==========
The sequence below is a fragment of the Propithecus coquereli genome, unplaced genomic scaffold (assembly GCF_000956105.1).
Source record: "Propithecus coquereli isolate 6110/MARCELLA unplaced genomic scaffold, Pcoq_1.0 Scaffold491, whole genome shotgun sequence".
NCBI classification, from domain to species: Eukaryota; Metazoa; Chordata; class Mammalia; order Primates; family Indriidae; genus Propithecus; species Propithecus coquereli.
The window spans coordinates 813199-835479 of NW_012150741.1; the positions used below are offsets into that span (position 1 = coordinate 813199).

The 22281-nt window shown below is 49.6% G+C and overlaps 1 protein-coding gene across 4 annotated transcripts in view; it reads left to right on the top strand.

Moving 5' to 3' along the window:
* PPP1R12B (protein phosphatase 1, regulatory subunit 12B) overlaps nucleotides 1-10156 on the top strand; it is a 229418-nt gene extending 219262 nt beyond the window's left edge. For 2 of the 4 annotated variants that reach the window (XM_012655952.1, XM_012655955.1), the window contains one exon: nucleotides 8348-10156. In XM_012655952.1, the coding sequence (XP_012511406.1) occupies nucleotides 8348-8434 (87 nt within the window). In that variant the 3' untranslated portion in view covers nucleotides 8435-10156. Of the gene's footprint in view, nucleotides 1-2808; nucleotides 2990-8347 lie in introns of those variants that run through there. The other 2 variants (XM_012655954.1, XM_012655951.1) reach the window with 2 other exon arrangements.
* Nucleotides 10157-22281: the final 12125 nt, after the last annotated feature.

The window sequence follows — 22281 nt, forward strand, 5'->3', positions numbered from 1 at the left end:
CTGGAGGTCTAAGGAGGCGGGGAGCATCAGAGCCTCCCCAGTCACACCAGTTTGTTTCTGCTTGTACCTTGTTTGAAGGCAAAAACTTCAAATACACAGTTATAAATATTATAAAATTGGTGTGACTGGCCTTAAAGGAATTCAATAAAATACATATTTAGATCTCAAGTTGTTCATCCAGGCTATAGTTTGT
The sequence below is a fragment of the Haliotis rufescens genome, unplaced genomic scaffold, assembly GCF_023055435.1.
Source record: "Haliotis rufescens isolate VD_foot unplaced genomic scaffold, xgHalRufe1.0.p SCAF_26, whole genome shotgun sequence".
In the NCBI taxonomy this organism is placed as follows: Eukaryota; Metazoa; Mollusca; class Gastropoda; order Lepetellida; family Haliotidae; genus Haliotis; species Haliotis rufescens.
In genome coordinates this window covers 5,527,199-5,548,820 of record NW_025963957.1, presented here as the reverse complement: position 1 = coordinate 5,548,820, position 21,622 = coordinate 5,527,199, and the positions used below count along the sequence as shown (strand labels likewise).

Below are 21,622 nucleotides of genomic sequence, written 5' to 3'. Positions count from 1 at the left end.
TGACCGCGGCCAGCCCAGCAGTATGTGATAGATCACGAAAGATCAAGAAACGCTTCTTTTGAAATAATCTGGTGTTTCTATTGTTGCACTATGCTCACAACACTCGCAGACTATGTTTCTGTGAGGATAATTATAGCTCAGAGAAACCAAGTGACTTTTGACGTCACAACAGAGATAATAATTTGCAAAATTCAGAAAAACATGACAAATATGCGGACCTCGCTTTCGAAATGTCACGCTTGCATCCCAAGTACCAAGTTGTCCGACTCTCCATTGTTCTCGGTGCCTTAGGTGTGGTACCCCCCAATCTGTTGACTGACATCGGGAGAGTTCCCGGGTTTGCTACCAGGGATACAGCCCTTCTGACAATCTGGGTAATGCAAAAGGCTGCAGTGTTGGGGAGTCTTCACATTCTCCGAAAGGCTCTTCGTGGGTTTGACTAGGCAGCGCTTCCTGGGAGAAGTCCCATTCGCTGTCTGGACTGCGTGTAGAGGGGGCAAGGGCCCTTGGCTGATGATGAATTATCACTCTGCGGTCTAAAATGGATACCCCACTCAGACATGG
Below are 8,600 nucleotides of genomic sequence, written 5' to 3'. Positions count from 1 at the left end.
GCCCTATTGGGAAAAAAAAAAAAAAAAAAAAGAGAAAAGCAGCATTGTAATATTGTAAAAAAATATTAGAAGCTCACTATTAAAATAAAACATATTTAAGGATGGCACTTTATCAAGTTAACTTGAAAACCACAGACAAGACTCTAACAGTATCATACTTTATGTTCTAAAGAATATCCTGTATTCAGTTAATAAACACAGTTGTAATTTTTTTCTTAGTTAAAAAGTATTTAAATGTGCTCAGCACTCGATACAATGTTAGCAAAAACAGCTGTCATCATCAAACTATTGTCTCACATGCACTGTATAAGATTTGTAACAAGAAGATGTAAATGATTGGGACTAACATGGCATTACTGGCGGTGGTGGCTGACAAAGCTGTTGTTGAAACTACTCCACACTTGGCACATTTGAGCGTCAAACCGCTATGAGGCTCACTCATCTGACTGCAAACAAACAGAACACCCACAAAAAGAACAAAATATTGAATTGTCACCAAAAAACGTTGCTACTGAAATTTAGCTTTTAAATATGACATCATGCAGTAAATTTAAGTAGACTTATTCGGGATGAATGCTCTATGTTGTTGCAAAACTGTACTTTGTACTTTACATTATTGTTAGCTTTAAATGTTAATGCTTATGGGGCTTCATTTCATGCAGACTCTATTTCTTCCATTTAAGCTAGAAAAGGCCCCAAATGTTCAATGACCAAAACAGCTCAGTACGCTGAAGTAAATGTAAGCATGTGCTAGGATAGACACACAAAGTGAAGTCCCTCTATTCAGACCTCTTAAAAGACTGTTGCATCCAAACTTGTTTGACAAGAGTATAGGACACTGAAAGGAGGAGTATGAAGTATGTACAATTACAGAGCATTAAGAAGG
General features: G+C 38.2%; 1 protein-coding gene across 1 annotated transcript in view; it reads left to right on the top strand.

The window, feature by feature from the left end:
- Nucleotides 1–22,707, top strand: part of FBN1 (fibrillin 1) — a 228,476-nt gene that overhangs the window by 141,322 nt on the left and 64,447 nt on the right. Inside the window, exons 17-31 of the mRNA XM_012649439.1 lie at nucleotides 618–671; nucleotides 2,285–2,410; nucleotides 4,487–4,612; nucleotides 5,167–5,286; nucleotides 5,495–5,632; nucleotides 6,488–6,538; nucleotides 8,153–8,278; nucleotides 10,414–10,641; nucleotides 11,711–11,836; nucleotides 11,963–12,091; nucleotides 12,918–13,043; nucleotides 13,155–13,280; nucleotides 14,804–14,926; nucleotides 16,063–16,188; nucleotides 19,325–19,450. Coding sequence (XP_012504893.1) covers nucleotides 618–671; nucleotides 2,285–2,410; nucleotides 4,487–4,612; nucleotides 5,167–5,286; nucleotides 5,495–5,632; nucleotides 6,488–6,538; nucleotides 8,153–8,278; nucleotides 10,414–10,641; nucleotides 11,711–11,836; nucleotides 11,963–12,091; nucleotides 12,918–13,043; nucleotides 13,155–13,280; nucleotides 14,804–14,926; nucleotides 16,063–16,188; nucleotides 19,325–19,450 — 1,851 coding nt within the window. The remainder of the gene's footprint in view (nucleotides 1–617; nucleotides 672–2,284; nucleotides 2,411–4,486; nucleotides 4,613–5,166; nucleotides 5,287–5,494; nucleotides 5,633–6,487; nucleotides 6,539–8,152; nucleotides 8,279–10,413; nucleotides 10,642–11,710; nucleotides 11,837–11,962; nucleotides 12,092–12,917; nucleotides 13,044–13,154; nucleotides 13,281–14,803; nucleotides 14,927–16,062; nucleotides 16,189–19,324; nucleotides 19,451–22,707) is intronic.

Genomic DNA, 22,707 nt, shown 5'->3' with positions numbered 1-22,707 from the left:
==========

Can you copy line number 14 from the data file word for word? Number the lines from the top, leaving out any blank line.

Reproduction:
In genome coordinates this window covers 5,527,199-5,548,820 of record NW_025963957.1, presented here as the reverse complement: position 1 = coordinate 5,548,820, position 21,622 = coordinate 5,527,199, and the positions used below count along the sequence as shown (strand labels likewise).